“One of the enginemen, John Hollingsworth, had improvised shelter over the chair in which the sat while working the engine, about nine days prior to the accident. It was constructed by nailing two laths, each 3 feet 6 inches long and two and a quarter inches wide by three-eighths thick, one on each side of the chair. They were secured by one and half-inch nails spaced 9 inches apart and the laths projected beyond the chair without any other support. Across these were places two or three light pieces of wood and at the time of the accident, a horse rug, weighing about 9 lbs. was in position over them and a piece of wood about 4 feet 4 inches long and six and a half inches wide by 1 inch thick was s placed by another engineman, Sydney Brown, under it to prevent it from sagging and falling on his head. The accident occurred during Brown’s shift and he had been on duty three hours when it happened.
“A similar canopy had been constructed sometime before but the leak in the roof had been repaired and the structure done away with. This structure was made with brattice cloth and not a horse rug.
“Shortly before the accident occurred the banksman had gone into the engine house to speak to the winding engineman about the electric light. The engineman had complained about it a few minutes before and at the time of the disaster the banksman was standing beside the chair and the engineman was winding the water barrel. When he had raised it about halfway, one of the nails in the lath carrying the improvised canopy, appeared to have drawn out, either by the weight of the rug or the wind lifting it, causing it to fall back and free the nail. The rug fell down and enveloped the engineman’s head, and the board which he had placed under the rug slid down the lath and fell between the levers by which the steam brake and throttle worked. To check the speed of the engine and finally stop it, it was necessary to push one lever forward and pull the other back but owing to the piece of wood between them it was impossible to do this. The banksman and the engineman attempted to get the piece of wood from between the levers and, according to the evidence of both men, they managed to do this.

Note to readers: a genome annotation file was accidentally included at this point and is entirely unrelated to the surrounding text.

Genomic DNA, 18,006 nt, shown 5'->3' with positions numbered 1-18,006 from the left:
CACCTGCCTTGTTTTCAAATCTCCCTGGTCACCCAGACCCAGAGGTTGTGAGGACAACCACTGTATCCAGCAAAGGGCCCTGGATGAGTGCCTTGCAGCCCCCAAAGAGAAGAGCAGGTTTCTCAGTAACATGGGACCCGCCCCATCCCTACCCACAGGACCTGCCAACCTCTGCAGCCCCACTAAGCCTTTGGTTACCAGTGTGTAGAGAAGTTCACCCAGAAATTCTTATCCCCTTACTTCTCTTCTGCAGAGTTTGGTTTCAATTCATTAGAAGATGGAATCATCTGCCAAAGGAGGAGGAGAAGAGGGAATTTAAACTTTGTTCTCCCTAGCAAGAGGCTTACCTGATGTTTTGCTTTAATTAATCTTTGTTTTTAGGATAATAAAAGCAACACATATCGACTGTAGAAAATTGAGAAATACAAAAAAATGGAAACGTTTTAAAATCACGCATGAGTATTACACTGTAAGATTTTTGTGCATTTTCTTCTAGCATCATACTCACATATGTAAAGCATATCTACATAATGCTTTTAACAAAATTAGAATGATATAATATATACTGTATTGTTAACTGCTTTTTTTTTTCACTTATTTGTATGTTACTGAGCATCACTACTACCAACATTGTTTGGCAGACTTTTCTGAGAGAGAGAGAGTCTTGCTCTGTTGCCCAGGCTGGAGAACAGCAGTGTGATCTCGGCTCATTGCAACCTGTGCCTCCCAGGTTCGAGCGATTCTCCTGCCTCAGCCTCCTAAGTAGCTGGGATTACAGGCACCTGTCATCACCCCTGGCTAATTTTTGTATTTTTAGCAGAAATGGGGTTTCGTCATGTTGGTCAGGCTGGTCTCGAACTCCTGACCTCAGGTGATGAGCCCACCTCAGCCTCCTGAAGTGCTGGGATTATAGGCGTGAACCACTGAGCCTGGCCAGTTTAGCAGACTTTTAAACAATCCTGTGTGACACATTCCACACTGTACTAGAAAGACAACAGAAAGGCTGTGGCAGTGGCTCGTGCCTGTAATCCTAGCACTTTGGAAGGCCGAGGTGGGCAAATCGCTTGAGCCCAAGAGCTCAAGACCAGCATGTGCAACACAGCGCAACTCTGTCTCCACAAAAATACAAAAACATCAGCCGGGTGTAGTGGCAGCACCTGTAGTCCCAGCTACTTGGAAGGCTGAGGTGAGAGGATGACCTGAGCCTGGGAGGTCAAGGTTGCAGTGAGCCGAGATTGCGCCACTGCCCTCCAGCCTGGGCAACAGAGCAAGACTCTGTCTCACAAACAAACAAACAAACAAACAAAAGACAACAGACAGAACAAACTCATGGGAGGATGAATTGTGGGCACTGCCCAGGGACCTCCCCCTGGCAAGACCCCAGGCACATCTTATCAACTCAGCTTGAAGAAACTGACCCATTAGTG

“The engineman, Brown, shut off the steam and applied the brake and appeared to have partially checked the speed and the rope end did not go into the engine house, however, this was not sufficient to prevent a rapid overwind. The “Ormerod” hook acted satisfactorily in detaching the rope and suspending the water barrel. The momentum was so great that the barrel flew up and the piston rod with which it was fitted struck the beams carrying the bell of the detaching hook and it fell back with such force that the “clivy”, or spring hook, was pulled open. The water barrel then fell down the shaft. from the marks that were visible after the accident on the headgears and doors at the top of the pit, it appeared to have struck one of the cross beams of the headgear nearest to the winding engine house and was deflected to the other side where it struck the top of one of the doors on the top landing, rebounded to the other side and stuck the opposite door of the bottom landing, and after the bottom door was cleared, fell down the shaft onto the scaffold 156 yards below.”
“The men who died were:
- John Smith (Tandbrose) aged 42 years, married with a grown up family,
- William Hollins aged 15 years,
- Harry Scott, Jesse Hart aged 26 years,
- William Storey married with four children,
- Harry Woodward married with two children,
- Andy Dagnall,
- Frank Dagnall,
- James Wigman who had a grown up family,
- Peter Mulligan,
- T. Jordan,
- Joseph Petit,
- Joseph Knowles
- Frederick Padden who died on Monday night.
The injured were:
- George Kemp,
- Samuel Overton,
- Tom Tennant,
- Tom Bradley.“
We remember them. We hope to remember them and all those who lost their lives in Nottinghamshire’s coalmines, when we are successful in our Campaign to create a Mining Memorial, on the Miners’ Park, Berry Hill Park, Mansfield.